The first interesting difference to observe is that, unlike a VPN server, in general, both Meshnet devices will be located in their local area networks.

And without Meshnet’s NAT traversal capabilities, turning a device into a VPN server for easy connection by other devices would be challenging.

The second difference is that your dedicated VPN server will usually have not one, but two NATing steps. 

  1. The client's (device A) source IP is changed to the server's IP (device B).

  2. The server's IP (device B) is then changed to the router's IP.

This unlocks some interesting behavior: If device A is your phone, and device B is your home PC, routing through B makes it appear to your network that your phone is actually your PC. This allows you to securely access your home network without needing API services hosted on a public server.

And if you use a service that only allows access from your home network, it becomes impossible to tell whether the network messages are coming directly from your home PC or a device routing through it. 

At this point, if you are even slightly inclined towards security, some alarm bells may be ringing.

Security considerations

Traffic routing is a very powerful feature:

  • You can take over a local network.

  • The device functioning as a VPN server can inspect all traffic going through it.

  • Other devices can essentially mimic your device.

As such, we want the user to have as much control as possible, so a couple of flags exist to be set on each device per connection.

  • Allow traffic routing: Specifies if a device can route its traffic through the device acting as a VPN server at all

  • Allow local network access: Specifies if the device can communicate with other devices in the server’s local area network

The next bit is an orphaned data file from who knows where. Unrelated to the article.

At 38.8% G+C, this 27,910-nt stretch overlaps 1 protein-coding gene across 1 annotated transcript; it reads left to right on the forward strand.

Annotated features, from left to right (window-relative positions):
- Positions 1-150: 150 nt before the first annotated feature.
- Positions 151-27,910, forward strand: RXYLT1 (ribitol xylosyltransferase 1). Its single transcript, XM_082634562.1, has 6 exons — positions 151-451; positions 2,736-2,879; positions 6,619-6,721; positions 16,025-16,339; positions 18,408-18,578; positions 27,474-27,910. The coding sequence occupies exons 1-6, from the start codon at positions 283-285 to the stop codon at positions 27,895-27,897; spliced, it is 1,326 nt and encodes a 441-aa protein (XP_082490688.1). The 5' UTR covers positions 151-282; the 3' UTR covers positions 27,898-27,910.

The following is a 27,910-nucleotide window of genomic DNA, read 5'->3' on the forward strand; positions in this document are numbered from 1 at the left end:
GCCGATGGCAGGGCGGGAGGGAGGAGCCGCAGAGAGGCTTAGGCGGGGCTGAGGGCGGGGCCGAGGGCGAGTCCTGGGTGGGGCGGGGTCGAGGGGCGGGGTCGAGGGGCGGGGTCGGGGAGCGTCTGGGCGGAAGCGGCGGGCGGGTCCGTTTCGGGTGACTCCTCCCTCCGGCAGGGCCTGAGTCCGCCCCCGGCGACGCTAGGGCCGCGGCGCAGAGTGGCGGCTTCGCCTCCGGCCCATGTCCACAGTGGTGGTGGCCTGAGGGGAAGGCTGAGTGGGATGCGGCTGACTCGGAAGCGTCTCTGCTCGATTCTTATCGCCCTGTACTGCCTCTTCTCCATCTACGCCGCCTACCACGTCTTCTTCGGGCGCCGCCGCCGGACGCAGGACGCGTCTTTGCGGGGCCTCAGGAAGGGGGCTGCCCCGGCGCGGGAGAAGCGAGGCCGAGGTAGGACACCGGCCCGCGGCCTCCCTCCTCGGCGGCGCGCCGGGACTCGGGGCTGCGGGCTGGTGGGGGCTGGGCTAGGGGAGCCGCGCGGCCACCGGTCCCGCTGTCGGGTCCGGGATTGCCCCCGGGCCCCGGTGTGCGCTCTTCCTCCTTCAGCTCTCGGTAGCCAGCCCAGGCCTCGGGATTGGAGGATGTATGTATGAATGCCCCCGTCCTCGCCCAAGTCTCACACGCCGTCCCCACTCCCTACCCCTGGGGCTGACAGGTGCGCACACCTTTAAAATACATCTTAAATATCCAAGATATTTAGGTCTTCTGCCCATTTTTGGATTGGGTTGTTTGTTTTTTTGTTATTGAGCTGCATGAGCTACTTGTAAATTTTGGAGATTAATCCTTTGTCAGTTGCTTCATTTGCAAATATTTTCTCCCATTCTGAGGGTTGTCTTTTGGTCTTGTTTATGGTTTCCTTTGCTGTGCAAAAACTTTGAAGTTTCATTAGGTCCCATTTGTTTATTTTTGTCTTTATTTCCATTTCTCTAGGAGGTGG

Generally, when using this feature, we want to avoid behaviors that might not be obvious at first glance.

A great example of this is a security issue we found and mitigated during development:

Traffic routing could cause unexpected security issues

Traffic routing could cause unexpected security issues.

Let’s say we have two Meshnet accounts: Mesh X with devices A and B, and Mesh Y with device C. Device C has an external connection to device B, which allows traffic routing for C.

Without any additional network rules, when C is routing through B and pings A’s private IP, it would actually reach A, even though they are not configured to be directly connected. It does not even require NAT to work in this case.

So without any explicit user input, device B has unintentionally exposed device A to device C.

To prevent this, we ensure that all such packets are dropped by B. The only way for C to reach A is to send a Meshnet invite and form a direct connection, making this relationship explicit.

In short, traffic routing is a relatively simple technical solution that unlocks many interesting capabilities in the Meshnet network.

Read more about Meshnet.